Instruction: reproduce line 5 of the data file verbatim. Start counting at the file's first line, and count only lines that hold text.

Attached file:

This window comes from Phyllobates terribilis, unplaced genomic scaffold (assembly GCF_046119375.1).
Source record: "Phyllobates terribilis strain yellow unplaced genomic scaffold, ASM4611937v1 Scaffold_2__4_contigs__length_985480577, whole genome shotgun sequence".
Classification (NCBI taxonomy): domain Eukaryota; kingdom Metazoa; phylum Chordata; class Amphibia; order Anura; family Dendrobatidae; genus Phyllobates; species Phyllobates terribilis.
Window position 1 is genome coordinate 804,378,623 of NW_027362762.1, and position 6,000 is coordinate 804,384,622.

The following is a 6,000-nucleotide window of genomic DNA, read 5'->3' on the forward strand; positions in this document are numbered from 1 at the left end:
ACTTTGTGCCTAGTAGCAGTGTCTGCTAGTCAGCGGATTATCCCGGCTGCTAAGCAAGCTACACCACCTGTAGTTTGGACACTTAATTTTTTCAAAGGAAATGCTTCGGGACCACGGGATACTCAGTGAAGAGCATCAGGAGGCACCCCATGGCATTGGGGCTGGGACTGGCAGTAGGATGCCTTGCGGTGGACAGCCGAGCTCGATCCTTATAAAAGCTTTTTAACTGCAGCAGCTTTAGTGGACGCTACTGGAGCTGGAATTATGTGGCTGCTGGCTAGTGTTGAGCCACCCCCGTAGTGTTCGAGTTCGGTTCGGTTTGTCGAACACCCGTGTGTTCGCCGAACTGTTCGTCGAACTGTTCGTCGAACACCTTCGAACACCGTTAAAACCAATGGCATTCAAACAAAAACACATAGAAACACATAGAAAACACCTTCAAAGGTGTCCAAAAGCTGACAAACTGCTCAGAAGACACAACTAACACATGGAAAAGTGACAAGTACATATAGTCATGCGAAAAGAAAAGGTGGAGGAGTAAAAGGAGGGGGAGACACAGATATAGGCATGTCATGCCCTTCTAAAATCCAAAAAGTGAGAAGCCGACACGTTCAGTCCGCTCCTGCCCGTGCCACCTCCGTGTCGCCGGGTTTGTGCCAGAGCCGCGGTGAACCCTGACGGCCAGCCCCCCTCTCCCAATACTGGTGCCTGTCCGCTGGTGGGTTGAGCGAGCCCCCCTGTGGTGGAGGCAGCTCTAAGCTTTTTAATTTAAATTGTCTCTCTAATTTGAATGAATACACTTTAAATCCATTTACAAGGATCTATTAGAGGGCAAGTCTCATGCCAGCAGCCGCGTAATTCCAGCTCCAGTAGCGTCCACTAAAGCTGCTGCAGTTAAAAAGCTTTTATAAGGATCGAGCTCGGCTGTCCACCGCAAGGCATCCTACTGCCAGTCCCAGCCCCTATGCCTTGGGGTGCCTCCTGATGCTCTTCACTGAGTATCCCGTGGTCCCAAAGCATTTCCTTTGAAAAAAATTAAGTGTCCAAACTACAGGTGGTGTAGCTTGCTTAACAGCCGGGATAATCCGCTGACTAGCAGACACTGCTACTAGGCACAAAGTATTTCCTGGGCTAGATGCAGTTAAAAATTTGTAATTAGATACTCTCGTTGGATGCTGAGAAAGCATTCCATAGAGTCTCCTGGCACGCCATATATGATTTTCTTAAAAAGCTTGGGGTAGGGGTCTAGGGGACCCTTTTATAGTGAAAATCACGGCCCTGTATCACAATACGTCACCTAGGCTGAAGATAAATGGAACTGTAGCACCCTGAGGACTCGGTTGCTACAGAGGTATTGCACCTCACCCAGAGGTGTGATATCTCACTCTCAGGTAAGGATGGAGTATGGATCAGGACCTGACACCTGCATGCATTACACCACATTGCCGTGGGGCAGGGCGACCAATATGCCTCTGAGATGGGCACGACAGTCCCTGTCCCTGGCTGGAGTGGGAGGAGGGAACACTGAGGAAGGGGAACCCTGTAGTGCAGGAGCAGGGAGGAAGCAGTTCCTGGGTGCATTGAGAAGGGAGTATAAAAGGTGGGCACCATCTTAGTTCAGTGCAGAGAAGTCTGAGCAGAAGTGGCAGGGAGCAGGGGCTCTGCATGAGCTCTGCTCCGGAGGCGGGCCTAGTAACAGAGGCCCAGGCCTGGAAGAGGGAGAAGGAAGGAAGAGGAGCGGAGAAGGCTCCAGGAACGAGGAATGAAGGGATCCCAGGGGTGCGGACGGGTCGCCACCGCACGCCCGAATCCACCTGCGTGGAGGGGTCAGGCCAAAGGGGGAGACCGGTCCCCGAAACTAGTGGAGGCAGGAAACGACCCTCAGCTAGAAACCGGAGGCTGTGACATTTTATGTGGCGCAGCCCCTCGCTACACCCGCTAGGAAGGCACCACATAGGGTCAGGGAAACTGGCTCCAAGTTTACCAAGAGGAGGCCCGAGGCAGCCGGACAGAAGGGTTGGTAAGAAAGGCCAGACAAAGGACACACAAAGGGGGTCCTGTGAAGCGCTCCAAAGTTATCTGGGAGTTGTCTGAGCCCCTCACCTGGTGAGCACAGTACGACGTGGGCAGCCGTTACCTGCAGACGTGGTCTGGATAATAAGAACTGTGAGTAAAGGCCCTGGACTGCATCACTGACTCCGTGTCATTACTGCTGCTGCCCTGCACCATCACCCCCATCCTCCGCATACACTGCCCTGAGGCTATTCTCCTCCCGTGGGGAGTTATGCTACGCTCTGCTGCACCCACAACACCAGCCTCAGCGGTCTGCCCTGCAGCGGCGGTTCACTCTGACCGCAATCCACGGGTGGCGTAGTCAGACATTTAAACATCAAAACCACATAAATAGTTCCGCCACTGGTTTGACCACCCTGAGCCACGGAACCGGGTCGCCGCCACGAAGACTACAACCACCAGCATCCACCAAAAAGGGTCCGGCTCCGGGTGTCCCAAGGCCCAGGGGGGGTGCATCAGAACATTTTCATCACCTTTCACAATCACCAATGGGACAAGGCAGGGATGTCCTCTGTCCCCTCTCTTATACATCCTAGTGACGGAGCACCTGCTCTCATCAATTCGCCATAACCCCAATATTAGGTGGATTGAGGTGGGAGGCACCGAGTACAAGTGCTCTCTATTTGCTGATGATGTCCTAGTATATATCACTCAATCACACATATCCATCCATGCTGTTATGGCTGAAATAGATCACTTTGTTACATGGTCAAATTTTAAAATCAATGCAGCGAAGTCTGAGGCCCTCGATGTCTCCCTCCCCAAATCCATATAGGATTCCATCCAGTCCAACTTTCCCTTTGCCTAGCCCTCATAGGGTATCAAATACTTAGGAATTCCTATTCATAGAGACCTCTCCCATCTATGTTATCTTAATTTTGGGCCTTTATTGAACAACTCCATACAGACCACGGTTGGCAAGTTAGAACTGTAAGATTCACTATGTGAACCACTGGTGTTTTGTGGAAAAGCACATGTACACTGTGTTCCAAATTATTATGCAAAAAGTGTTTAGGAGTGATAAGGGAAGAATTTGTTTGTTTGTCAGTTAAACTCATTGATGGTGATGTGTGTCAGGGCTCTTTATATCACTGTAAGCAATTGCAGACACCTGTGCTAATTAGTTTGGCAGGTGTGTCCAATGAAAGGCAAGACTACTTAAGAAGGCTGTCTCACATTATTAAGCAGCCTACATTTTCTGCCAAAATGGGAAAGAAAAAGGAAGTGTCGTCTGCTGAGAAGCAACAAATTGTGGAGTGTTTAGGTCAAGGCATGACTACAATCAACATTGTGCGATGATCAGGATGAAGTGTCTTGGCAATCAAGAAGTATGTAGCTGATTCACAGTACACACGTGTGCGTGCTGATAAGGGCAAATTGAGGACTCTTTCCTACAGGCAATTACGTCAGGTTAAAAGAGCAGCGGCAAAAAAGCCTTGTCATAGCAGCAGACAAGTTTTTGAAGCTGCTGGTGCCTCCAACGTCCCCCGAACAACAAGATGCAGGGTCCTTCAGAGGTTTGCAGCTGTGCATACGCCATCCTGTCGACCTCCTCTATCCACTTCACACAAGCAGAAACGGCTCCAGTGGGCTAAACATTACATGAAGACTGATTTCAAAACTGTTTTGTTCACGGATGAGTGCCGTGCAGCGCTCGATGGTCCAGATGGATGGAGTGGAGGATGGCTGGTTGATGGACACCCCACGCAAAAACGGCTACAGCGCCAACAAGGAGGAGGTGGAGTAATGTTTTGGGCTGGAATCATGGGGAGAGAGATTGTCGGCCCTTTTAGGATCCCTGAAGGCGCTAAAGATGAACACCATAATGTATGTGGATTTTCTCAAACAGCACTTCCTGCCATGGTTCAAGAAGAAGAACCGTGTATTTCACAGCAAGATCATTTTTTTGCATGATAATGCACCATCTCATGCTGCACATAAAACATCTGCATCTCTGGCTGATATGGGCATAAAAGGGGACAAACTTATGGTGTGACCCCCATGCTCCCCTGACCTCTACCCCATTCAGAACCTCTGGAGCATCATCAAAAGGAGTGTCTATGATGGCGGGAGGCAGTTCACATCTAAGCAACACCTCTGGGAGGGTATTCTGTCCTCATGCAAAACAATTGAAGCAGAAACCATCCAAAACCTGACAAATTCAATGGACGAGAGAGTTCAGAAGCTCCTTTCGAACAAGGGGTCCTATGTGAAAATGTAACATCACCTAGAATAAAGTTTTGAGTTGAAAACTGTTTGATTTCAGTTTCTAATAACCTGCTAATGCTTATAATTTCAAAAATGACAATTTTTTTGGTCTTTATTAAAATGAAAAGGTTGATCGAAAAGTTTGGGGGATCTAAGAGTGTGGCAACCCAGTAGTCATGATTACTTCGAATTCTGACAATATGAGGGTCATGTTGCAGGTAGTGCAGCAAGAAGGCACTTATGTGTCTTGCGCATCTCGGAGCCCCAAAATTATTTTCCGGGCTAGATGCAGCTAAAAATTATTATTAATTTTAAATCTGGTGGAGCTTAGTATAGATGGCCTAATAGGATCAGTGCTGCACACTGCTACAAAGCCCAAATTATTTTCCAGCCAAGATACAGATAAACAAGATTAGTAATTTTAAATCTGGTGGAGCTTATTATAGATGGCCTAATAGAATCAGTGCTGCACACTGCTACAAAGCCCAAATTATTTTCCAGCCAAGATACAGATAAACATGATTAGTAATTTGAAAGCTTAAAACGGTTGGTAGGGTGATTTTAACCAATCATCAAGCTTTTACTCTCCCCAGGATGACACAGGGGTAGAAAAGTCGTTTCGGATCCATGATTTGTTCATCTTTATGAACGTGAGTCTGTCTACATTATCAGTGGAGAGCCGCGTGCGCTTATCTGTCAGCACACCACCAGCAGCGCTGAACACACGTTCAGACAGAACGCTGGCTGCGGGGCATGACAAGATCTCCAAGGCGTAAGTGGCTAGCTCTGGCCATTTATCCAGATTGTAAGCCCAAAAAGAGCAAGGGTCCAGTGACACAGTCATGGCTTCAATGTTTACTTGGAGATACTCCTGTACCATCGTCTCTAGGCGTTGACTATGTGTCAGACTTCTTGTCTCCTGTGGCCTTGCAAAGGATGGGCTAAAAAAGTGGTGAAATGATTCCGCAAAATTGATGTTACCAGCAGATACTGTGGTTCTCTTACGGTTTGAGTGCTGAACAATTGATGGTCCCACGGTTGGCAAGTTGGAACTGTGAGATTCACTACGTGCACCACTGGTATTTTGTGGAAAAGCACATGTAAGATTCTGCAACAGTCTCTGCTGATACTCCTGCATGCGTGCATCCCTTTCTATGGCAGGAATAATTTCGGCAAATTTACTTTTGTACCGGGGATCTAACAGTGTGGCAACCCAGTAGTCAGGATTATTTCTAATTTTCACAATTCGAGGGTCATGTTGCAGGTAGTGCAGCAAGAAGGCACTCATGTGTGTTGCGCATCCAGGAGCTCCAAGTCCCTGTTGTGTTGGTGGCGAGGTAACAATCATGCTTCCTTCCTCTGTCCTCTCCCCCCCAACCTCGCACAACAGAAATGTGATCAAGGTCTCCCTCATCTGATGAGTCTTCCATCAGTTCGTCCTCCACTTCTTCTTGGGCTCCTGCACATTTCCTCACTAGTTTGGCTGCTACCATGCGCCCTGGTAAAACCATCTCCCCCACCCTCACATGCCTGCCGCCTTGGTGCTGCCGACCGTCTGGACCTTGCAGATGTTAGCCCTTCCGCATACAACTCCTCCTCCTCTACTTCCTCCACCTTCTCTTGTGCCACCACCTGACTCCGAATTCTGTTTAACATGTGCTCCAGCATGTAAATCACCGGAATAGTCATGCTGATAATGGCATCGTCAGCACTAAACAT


The following is a 6,000-nucleotide window of genomic DNA, read 5'->3' on the forward strand; positions in this document are numbered from 1 at the left end: